sustainablecitiescollective.com. We don’t flee troubled places so much as we seek opportunity. The story of migration is one of pull, not push. The story of brain drain is one of push, not pull. Policies designed to retain talent misunderstand why people move:
At first glance, it might be imagined that the people most likely to migrate would be the poorest. However, the poorest people cannot afford it. Africa’s Sahel, the world’s poorest region, has not had emigration rates commensurate with its extreme poverty. Finance constraints give rise to an apparent paradox: An increase in income in the country of origin can actually increase emigration from it.
If a migrant’s family is financing the costs, and benefiting through subsequent remittances, it is possible that the decision to migrate is not truly a decision of the migrant but of the migrant’s family. Many studies support this depiction. In effect, rather than people choosing to change their country, families are choosing to become transnational. Families in poor countries are the mirror image of companies in rich ones. While the multinational companies are predominantly anchored in high-income countries, the multinational families are predominantly anchored in low-income ones.
Léopold Lambert – # ARCHITECTURES WITHOUT ARCHITECTS /// Architects & Slums: A Few Ideas And A Debate
The Funambulist, August 2013. Last week, an interesting architectural debate occurred on Ethel Baraona Pohl‘s facebook about an award-winning project that proposed a hypothetical architectural project to relocate the population of the largest slum in Asia, Dharavi in Mumbai. The online comments, including the one on facebook, are not known to be the most appropriate place for deep discussions; however, this time, an interesting debate occurred between a dozen of people (some of them like Ethel, Fosco Lucarelli, Cesar Reyes, Nick Axel are well-known from this blog’s readers), who could be said to all agree about the symptoms that can be detected in this project yet, who do not necessarily agree on what should be an architectural role in the defense of the victims of globalized capitalism. Since then, Ethel and Cesar wrote a synthesis on dpr-barcelona‘s blog, and I decided to add to it a few thoughts in addition than the entire transcript of the debate, in order to give it a form of archival (see at the end of this note).
clovermoore.com.au. Building apartments that are small and badly designed might be what some property developers want, but it is no good for the people who actually buy and live in them.
In the 1990s, apartment design in Sydney had become so bad the NSW Government had to step in to fix the problem and stop developers building the slums of the future.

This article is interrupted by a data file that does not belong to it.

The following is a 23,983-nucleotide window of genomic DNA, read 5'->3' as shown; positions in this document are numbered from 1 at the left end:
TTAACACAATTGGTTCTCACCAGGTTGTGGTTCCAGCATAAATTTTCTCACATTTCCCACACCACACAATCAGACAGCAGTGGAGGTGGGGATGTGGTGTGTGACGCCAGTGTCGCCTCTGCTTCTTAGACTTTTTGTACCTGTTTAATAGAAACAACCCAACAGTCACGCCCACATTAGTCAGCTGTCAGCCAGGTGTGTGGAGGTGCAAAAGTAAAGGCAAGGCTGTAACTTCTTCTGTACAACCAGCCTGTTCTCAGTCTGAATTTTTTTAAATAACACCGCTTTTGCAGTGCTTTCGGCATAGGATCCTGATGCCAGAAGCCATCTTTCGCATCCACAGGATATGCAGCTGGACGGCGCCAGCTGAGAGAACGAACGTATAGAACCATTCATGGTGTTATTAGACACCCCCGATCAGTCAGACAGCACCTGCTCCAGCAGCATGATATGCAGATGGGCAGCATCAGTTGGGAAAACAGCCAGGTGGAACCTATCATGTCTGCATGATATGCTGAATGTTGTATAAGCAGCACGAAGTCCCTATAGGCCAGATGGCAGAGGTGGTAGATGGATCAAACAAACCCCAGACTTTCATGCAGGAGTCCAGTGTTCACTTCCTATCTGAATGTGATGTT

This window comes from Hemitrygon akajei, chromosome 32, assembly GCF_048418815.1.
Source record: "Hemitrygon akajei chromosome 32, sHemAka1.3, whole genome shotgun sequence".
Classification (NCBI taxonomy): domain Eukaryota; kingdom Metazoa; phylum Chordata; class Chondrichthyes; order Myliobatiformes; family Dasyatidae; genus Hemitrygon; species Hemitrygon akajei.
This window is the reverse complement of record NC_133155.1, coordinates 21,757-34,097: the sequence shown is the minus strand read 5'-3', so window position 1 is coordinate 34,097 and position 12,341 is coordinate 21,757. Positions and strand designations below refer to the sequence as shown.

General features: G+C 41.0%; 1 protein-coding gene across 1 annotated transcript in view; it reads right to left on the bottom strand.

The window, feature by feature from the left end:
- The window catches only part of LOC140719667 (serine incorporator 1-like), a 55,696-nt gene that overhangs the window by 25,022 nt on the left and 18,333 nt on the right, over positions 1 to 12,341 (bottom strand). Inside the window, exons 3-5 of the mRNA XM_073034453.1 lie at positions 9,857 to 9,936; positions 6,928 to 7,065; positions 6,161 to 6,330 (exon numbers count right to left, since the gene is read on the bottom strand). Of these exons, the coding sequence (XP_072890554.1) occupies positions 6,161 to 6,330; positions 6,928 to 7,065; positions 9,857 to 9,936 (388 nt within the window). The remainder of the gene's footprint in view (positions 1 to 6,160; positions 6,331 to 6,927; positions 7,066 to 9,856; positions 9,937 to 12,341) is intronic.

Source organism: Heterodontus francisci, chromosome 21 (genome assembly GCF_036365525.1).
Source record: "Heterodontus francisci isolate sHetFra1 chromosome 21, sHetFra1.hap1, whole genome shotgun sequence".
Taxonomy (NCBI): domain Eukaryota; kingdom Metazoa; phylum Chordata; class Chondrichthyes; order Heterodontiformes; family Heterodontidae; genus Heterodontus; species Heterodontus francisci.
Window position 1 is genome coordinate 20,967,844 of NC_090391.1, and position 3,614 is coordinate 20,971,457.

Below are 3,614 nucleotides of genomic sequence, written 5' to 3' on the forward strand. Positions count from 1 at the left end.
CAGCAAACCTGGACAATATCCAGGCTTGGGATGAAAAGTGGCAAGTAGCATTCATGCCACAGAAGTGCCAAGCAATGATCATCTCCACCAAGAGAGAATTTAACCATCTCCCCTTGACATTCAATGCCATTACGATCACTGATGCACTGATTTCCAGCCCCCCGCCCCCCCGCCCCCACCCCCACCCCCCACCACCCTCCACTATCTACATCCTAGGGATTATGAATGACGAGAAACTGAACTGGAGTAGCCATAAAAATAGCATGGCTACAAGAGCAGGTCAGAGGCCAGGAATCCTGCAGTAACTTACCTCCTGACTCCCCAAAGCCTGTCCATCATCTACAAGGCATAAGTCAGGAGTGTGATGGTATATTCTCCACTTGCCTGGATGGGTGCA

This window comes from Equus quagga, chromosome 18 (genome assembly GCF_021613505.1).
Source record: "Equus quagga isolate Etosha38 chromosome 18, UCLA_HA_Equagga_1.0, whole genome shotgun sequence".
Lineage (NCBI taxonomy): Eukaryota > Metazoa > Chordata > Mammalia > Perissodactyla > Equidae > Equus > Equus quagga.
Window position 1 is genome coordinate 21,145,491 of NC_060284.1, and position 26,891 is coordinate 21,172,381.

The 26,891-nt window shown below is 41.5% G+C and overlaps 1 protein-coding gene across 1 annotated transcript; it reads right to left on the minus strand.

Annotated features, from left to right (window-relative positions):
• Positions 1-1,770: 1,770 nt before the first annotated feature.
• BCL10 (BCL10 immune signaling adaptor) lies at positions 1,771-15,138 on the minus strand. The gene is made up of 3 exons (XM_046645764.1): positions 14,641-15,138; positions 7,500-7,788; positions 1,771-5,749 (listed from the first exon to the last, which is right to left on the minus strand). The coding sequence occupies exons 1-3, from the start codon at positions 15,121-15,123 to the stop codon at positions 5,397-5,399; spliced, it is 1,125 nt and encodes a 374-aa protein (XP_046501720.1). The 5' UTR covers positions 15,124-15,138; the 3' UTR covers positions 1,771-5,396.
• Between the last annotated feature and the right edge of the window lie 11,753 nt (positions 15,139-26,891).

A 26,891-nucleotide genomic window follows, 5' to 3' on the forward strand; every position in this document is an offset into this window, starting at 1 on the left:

So it’s hard to sympathise with the confected outrage from Chris Johnson and his developer lobby group Urban Taskforce. Complaints about councils creating ‘red tape’ on their developments is a classic case of putting dollars before sense.
(An edited version of the article was published in the Daily Telegraph on Tuesday 27 August)
“The Right to Housing” is a documentary series and a part of the “Right to Housing, a Socially Just and Sustainable Built Environment” initiative. This project aims to link urban issues and challenges with the right to housing: it proposes that this right should be respected in the constitution and in laws and that adequate urban policies be put in place to reflect the needs of the people.
This initiative was launched by Shadow Ministry of Housing, a blog owned by the Egyptian blogger and urbanism researcher Yahia Shawkat, in association with Mosireen, a citizen-journalism collective, and the Arab Digital Expression Foundation, ADEF.
The first short documentary, titled “Slums? No sir, these are self-built communities,” is an introduction to the series, highlighting informal communities’ experiences in building their own communities and adapting to the absent right to housing, carrying out the role the government should do.
Read more: http://urb.im/c130826#qt-qt130826-ui-tabs6
A big idea is a new simple solution for a relevant problem or dream. That’s my definition. It doesn’t have to be commercial per se. In my new book The Innovation Expedition I promote also big ‘social’ ideas, like for example ‘Liter of Light’. Take a look at the movie first.
aljazeera.com. As urban areas expand and housing prices soar, “living small” becomes more popular in global cities.
Can two people live together in a space of about 28 square metres? Two women from Brooklyn got a taste of small-space living by camping in a micro-home at the Museum of the City of New York last week, drawing attention to the consequences of urbanisation around the world.
At a time when more people than ever before are living alone – one out of seven adults in the United States – and housing prices are soaring, policymakers are experimenting with tiny solutions to a big problem.
The museum’s micro-flat, which measures some 30 sqm, is part of an exhibition called “Making Room: New Models for Housing New Yorkers”, and features space-saving furniture and under-counter appliances. The flat’s bed converts into a couch, the chair can become a stepladder, and the television moves sideways to reveal a bar.
Challie Stillman, design director of Resource Furniture, the distributor of the appliances, and her partner Lina Franco, a former estate agent, arrived Friday evening for a 24-hour stay in the unit.
“A lot of people in NYC already live like this,” Franco told Al Jazeera. “It was very much like being at home,” she said, recounting the experience of having six friends over for a Mexican dinner in the mini-flat Friday. “But I think it can be a bit too small for two people.”